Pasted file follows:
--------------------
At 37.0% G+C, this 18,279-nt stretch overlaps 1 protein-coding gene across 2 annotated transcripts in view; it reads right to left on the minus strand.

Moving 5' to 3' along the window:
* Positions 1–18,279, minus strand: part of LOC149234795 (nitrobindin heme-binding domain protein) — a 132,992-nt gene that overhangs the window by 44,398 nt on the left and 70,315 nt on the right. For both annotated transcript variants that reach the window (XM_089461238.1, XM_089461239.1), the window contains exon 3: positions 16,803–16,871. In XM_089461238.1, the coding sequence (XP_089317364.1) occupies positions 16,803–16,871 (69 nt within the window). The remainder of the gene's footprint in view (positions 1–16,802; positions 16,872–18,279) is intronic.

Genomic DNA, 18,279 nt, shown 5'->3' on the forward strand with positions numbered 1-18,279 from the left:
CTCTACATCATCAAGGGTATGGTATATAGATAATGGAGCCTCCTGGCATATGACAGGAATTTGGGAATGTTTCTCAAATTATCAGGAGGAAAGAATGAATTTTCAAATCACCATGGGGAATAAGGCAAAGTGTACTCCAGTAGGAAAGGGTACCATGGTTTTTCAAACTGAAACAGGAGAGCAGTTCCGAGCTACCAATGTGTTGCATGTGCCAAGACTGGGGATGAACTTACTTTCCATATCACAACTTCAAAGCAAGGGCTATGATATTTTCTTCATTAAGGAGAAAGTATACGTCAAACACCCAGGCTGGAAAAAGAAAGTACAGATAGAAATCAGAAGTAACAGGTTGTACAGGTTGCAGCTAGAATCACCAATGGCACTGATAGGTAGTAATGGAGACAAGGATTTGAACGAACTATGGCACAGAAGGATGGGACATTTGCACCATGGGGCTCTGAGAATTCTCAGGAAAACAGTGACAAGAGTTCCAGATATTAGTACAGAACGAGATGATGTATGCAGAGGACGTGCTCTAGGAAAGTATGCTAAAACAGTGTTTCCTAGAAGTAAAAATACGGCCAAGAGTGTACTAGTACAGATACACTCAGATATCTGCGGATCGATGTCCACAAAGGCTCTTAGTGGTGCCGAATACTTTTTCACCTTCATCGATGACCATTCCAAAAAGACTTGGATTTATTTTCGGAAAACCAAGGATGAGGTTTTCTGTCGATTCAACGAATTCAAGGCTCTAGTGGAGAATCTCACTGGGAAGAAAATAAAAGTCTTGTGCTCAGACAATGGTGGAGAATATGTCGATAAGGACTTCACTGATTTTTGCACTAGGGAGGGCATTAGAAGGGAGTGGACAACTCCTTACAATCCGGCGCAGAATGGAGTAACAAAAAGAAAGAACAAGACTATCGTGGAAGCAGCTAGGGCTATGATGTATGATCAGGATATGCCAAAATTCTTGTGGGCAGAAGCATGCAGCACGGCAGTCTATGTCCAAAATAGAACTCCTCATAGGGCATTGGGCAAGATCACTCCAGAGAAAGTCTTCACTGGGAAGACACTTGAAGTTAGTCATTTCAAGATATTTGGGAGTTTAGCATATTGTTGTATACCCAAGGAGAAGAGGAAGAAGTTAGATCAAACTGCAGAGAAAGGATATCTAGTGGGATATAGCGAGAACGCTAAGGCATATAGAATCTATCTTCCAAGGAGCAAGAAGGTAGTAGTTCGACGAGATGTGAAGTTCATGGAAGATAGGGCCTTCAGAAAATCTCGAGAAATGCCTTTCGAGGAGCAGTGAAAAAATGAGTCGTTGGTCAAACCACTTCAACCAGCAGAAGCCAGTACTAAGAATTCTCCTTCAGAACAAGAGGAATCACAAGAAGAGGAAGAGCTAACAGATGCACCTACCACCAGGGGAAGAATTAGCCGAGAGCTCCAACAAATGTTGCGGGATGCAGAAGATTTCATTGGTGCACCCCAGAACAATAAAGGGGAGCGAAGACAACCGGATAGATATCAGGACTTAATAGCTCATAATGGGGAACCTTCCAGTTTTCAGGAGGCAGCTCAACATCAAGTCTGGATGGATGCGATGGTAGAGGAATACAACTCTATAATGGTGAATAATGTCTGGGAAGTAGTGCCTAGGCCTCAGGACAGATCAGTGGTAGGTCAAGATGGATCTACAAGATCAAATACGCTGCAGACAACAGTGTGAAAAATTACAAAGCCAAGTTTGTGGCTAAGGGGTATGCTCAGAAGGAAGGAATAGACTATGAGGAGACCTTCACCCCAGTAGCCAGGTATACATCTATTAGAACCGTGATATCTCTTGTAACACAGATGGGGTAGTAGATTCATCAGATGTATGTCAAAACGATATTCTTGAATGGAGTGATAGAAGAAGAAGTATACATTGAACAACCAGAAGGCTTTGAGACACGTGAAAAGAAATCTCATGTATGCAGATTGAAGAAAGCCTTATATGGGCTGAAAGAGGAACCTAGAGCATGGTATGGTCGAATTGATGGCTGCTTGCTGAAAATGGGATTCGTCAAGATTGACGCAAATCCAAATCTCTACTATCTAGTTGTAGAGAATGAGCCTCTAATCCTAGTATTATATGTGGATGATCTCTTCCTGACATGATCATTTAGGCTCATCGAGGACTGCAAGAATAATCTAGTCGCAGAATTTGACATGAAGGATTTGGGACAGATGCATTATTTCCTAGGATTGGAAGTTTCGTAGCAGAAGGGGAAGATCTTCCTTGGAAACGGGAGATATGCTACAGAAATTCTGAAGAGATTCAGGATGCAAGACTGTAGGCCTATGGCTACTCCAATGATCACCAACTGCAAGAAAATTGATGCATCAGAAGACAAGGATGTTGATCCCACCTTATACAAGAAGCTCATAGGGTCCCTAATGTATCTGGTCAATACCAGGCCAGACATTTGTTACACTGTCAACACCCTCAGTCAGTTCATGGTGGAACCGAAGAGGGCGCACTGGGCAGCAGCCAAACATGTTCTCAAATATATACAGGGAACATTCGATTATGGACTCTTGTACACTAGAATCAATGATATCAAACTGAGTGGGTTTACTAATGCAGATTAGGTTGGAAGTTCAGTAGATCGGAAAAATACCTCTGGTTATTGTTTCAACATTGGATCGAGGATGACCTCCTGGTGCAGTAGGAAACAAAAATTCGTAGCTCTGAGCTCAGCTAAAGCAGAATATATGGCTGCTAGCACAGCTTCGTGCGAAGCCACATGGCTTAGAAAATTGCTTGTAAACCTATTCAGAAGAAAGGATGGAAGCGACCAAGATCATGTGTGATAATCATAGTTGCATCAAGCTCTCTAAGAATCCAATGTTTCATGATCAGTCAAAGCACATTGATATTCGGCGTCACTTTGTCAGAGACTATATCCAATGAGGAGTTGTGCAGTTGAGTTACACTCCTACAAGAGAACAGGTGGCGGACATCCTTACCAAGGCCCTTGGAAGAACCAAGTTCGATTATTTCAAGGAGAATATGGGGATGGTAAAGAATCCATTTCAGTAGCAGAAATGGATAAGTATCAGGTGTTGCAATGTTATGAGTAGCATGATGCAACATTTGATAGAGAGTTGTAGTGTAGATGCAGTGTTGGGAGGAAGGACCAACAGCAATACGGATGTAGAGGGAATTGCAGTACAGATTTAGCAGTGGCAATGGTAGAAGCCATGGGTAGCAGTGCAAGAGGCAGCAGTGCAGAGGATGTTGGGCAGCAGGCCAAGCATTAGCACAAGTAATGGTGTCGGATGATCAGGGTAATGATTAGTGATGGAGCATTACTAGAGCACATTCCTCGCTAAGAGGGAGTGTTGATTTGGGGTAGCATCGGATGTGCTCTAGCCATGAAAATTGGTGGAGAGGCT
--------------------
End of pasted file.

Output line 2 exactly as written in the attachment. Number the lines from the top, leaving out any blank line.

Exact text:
Moving 5' to 3' along the window: